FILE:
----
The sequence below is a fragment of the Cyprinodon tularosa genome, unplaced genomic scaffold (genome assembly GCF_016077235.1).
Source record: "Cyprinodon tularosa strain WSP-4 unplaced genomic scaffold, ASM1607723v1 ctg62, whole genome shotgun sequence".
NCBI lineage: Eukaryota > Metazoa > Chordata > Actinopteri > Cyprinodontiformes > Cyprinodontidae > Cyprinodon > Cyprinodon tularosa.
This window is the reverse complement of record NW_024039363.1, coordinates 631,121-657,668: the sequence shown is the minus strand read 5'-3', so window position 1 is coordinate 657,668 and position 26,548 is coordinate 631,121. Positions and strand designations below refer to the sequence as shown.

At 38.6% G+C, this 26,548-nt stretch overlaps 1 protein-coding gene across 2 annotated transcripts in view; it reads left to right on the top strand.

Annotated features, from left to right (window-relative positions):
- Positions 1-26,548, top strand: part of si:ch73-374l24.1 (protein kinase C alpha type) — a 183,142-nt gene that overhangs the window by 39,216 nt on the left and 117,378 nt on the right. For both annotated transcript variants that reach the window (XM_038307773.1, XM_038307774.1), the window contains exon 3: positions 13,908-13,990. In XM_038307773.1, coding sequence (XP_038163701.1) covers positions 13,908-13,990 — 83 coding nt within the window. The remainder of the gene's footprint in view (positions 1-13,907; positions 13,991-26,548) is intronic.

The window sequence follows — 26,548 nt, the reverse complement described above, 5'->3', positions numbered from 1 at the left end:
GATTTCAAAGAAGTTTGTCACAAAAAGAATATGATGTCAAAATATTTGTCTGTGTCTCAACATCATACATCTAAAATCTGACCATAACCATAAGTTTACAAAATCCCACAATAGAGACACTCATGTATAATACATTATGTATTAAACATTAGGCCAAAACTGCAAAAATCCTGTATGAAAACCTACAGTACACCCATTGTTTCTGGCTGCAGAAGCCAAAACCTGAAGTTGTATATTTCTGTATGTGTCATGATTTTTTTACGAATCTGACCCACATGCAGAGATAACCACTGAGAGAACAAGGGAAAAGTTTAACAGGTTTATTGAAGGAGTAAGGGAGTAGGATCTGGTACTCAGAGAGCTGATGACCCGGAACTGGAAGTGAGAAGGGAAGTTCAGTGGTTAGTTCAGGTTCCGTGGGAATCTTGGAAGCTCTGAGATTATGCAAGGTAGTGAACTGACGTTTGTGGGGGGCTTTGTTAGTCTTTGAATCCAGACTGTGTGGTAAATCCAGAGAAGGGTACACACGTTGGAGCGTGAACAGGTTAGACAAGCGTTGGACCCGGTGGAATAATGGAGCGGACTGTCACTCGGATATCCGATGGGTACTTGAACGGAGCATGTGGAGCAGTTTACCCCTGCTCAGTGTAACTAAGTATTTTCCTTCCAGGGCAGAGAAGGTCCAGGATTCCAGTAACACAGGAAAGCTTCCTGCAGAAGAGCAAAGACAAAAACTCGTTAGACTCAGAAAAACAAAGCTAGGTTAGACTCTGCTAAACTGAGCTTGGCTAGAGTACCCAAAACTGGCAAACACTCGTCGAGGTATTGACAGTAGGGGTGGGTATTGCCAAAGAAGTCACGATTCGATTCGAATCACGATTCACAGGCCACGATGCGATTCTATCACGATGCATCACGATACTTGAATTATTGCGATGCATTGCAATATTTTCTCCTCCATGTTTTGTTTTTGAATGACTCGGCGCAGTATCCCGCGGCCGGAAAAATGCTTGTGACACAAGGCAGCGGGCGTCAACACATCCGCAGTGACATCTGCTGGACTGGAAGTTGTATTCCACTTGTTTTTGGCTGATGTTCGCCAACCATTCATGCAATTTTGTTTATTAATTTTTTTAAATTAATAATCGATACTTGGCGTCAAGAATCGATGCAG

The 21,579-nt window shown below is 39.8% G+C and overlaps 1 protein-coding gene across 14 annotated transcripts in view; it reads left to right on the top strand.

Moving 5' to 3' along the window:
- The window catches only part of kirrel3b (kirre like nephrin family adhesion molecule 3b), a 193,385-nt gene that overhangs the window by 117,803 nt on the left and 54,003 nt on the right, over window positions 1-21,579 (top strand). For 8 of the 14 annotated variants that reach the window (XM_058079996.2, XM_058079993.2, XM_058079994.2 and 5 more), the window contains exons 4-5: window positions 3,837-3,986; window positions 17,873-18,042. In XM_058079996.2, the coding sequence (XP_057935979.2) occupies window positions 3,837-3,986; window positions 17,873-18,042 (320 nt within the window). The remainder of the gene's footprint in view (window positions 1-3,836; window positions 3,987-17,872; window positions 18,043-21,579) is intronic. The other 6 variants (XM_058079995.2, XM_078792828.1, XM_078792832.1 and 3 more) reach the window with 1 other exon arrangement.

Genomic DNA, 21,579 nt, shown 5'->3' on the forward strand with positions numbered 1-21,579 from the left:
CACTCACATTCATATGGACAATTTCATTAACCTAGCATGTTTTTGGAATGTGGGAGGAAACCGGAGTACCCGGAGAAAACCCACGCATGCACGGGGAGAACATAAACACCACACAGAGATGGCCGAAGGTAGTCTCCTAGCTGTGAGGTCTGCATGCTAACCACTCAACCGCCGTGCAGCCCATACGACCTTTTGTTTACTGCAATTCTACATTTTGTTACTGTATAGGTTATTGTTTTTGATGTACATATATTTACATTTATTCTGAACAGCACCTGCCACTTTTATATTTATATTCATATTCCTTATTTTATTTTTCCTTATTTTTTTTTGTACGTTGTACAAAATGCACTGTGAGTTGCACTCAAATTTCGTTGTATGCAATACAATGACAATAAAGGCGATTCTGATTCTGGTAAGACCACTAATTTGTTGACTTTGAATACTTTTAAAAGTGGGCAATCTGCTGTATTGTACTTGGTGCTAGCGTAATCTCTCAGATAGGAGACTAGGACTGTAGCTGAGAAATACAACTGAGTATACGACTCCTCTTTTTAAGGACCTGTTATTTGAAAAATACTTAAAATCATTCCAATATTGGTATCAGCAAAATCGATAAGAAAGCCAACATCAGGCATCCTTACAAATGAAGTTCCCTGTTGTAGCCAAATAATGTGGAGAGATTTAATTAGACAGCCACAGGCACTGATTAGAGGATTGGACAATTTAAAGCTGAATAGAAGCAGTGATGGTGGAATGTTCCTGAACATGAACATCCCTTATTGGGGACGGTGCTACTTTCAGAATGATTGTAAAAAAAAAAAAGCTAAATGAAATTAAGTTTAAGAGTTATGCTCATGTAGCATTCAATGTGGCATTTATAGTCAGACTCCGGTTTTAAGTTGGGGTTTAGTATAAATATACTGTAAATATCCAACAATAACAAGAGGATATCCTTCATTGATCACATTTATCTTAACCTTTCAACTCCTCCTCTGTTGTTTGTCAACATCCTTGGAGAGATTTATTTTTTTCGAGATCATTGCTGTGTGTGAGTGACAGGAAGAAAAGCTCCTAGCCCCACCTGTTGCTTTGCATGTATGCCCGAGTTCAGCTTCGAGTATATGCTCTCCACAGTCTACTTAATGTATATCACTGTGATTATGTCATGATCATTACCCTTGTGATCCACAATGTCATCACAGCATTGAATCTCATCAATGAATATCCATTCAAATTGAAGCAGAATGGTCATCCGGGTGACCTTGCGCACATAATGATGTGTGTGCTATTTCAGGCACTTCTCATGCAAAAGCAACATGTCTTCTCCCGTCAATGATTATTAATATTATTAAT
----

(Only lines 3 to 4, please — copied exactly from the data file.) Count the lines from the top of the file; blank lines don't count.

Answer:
NCBI lineage: Eukaryota > Metazoa > Chordata > Actinopteri > Cyprinodontiformes > Cyprinodontidae > Cyprinodon > Cyprinodon tularosa.
This window is the reverse complement of record NW_024039363.1, coordinates 631,121-657,668: the sequence shown is the minus strand read 5'-3', so window position 1 is coordinate 657,668 and position 26,548 is coordinate 631,121. Positions and strand designations below refer to the sequence as shown.